Mr Sitaula also affirmed that communities, including faith-based and secular organisations, can lead programmes to end the AIDS pandemic. He then mentioned the organisation’s ministry in lobbying for policies for treatment services, livelihood support training, and enrolment in the free health insurance programme.

    Pyi Aung Hein from the Myanmar Positive Group shared experiences on effective communication and alignment with the national government in implementing the Stigma Index 2.0 by contributing to evidence-based responses. He also elaborated on the work of advancing community-based HIV initiatives ranging from HIV care, support, testing, counselling through the phone, and facilitating clients for antiretroviral drugs.

    Manuel Ilogon Velasco, of Dawaw Mindanao Advocates Association based in Davao City, Philippines, centred his presentation on the ALTER Project (Alternative Linkage to Treatment and Retention): Reconnect and Recharge, a community-led programme that works with treatment hubs in Davao City to support people living with HIV who have stopped receiving treatment.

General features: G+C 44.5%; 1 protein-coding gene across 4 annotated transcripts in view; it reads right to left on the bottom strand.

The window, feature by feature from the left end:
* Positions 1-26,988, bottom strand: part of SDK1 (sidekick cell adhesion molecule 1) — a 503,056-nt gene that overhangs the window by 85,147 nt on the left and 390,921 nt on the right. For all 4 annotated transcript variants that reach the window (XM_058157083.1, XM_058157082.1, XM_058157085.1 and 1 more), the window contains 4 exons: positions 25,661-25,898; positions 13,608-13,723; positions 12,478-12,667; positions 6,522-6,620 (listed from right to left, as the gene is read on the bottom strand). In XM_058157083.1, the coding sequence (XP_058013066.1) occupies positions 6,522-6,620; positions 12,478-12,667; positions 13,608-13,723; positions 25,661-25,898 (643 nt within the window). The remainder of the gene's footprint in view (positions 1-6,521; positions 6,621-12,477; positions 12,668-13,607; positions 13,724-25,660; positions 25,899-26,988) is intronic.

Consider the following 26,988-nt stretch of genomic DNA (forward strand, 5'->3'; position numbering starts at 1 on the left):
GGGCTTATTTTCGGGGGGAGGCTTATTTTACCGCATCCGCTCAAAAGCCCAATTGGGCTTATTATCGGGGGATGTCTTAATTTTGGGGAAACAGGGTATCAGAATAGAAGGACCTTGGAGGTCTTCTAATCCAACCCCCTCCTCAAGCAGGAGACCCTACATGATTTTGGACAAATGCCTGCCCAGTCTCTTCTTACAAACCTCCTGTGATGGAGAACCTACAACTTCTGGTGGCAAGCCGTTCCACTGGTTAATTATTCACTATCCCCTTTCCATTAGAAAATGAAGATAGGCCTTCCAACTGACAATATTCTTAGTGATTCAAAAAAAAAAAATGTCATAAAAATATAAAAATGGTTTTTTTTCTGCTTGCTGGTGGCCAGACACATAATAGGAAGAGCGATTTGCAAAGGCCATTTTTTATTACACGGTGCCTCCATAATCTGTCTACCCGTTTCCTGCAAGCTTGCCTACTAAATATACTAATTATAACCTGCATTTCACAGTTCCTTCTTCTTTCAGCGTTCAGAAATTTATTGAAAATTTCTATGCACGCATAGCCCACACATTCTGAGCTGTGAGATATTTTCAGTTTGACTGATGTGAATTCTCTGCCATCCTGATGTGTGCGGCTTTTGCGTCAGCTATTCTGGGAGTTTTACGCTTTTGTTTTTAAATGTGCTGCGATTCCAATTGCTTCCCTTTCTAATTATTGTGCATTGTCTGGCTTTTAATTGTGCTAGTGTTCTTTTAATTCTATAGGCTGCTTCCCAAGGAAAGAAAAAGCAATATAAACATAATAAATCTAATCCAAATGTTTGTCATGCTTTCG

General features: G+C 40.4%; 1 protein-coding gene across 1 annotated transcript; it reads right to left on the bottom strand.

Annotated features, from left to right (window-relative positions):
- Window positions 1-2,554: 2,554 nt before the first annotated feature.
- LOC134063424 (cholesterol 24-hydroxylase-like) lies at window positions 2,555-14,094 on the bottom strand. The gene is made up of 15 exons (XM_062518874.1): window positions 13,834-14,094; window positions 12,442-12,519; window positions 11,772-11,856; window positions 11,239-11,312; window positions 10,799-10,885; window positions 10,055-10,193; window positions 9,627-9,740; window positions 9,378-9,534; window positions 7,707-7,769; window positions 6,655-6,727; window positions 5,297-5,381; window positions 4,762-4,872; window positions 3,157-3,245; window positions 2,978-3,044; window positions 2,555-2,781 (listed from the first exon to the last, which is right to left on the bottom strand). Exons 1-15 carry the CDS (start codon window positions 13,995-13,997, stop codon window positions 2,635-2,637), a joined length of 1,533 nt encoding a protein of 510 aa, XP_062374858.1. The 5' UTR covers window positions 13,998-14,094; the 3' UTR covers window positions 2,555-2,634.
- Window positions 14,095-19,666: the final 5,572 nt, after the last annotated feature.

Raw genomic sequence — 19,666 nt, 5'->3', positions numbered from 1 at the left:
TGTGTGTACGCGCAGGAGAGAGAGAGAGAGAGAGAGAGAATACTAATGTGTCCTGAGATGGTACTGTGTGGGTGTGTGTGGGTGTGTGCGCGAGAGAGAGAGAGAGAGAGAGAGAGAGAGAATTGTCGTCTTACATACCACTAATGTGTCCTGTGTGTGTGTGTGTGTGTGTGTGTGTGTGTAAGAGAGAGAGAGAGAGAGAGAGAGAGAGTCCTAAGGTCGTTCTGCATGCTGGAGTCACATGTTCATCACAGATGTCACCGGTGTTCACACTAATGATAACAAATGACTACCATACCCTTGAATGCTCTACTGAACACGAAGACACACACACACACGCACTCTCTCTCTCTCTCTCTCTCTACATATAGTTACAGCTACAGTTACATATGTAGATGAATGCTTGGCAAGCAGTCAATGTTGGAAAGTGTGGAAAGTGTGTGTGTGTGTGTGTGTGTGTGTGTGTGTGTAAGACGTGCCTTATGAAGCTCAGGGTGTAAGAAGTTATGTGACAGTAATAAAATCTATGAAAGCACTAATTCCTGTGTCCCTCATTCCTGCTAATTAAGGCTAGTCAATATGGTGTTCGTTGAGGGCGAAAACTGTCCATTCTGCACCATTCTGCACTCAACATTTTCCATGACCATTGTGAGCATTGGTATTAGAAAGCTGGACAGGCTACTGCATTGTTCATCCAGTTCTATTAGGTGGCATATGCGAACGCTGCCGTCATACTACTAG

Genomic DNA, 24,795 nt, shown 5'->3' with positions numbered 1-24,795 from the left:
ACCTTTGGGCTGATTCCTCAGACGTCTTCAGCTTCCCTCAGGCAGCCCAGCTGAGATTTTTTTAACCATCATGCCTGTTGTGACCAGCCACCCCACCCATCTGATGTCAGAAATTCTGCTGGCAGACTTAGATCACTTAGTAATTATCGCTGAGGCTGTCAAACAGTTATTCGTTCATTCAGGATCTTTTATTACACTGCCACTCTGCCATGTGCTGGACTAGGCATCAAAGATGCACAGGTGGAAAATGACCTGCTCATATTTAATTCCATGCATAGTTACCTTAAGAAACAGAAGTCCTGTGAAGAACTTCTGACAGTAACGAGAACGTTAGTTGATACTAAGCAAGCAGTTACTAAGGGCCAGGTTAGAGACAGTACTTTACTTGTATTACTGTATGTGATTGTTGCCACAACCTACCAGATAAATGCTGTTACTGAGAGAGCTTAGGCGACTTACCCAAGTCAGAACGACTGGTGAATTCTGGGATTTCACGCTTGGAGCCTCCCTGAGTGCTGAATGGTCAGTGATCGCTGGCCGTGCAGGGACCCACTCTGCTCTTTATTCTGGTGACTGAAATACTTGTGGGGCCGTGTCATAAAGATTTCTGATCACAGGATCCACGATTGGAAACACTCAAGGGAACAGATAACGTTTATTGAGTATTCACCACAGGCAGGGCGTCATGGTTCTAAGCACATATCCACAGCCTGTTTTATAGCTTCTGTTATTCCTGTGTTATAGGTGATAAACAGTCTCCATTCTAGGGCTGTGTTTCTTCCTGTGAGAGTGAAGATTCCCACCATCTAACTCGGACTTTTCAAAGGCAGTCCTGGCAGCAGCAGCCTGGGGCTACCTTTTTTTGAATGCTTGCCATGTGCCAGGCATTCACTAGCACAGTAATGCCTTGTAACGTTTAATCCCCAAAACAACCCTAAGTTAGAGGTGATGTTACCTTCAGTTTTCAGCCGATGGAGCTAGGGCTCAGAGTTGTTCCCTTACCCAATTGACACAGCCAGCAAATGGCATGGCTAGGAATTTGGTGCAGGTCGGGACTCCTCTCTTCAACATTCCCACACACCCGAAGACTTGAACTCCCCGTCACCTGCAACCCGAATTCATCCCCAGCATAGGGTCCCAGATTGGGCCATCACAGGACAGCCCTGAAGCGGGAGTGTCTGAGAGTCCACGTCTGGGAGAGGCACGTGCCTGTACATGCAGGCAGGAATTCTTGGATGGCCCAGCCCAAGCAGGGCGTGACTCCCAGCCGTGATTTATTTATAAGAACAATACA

Timotius Hadi Wijoyo from the Jaringan Indonesia Positif/Indonesian PLHIV Network openly shared about their active and meaningful engagement led by the community that focuses on utilising data, thus contributing efforts to improve and advocate the quality of health services.

    Dr Rajni Herman, project director of the Emmanuel Hospital Association, which provides palliative care to people living with HIV and AIDS, talked about providing holistic care to patients by addressing the physical, mental, emotional, and social needs of each patient and their families.

    Dr Chawnglungmuana, from the SHALOM Society–Aizawl in Mizoram, Northeast India, affirmed that churches possess the capacity to impact the social and spiritual well-being of people living with HIV and AIDS, and he left them with a challenge to address the stigmatisation and discrimination. “The collection of small efforts can bring positive changes in the lives of families affected by HIV and AIDS,” added Dr Chawnglungmuana.